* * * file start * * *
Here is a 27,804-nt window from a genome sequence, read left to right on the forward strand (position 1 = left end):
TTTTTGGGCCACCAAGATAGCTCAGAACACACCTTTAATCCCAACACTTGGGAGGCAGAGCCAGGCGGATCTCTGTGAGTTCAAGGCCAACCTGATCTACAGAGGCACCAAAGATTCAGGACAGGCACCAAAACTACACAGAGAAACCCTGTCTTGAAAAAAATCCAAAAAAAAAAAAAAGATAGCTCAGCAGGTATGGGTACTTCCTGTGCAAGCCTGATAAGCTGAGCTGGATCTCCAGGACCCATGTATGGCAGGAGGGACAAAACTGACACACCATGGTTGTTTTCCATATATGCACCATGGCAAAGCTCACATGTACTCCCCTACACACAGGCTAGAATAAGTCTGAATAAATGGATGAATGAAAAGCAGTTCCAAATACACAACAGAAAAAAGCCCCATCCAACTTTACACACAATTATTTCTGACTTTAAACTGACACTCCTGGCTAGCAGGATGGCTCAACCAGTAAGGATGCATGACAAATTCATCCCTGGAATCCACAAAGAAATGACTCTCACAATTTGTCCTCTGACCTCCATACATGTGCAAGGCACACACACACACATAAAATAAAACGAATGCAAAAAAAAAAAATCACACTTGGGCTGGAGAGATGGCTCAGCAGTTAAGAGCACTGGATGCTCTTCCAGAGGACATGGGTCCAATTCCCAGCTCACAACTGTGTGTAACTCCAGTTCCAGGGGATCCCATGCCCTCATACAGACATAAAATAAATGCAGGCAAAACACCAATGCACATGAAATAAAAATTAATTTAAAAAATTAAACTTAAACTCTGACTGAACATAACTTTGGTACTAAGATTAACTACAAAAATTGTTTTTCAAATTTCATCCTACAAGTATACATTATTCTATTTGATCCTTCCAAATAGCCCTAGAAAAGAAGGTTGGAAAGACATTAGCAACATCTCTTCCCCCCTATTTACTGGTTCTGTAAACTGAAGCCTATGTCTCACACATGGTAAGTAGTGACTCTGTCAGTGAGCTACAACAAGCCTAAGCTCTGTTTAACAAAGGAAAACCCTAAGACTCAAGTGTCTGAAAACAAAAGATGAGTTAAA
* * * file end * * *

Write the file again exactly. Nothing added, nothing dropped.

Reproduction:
Here is a 27,804-nt window from a genome sequence, read left to right on the forward strand (position 1 = left end):
TTTTTGGGCCACCAAGATAGCTCAGAACACACCTTTAATCCCAACACTTGGGAGGCAGAGCCAGGCGGATCTCTGTGAGTTCAAGGCCAACCTGATCTACAGAGGCACCAAAGATTCAGGACAGGCACCAAAACTACACAGAGAAACCCTGTCTTGAAAAAAATCCAAAAAAAAAAAAAAGATAGCTCAGCAGGTATGGGTACTTCCTGTGCAAGCCTGATAAGCTGAGCTGGATCTCCAGGACCCATGTATGGCAGGAGGGACAAAACTGACACACCATGGTTGTTTTCCATATATGCACCATGGCAAAGCTCACATGTACTCCCCTACACACAGGCTAGAATAAGTCTGAATAAATGGATGAATGAAAAGCAGTTCCAAATACACAACAGAAAAAAGCCCCATCCAACTTTACACACAATTATTTCTGACTTTAAACTGACACTCCTGGCTAGCAGGATGGCTCAACCAGTAAGGATGCATGACAAATTCATCCCTGGAATCCACAAAGAAATGACTCTCACAATTTGTCCTCTGACCTCCATACATGTGCAAGGCACACACACACACATAAAATAAAACGAATGCAAAAAAAAAAAATCACACTTGGGCTGGAGAGATGGCTCAGCAGTTAAGAGCACTGGATGCTCTTCCAGAGGACATGGGTCCAATTCCCAGCTCACAACTGTGTGTAACTCCAGTTCCAGGGGATCCCATGCCCTCATACAGACATAAAATAAATGCAGGCAAAACACCAATGCACATGAAATAAAAATTAATTTAAAAAATTAAACTTAAACTCTGACTGAACATAACTTTGGTACTAAGATTAACTACAAAAATTGTTTTTCAAATTTCATCCTACAAGTATACATTATTCTATTTGATCCTTCCAAATAGCCCTAGAAAAGAAGGTTGGAAAGACATTAGCAACATCTCTTCCCCCCTATTTACTGGTTCTGTAAACTGAAGCCTATGTCTCACACATGGTAAGTAGTGACTCTGTCAGTGAGCTACAACAAGCCTAAGCTCTGTTTAACAAAGGAAAACCCTAAGACTCAAGTGTCTGAAAACAAAAGATGAGTTAAA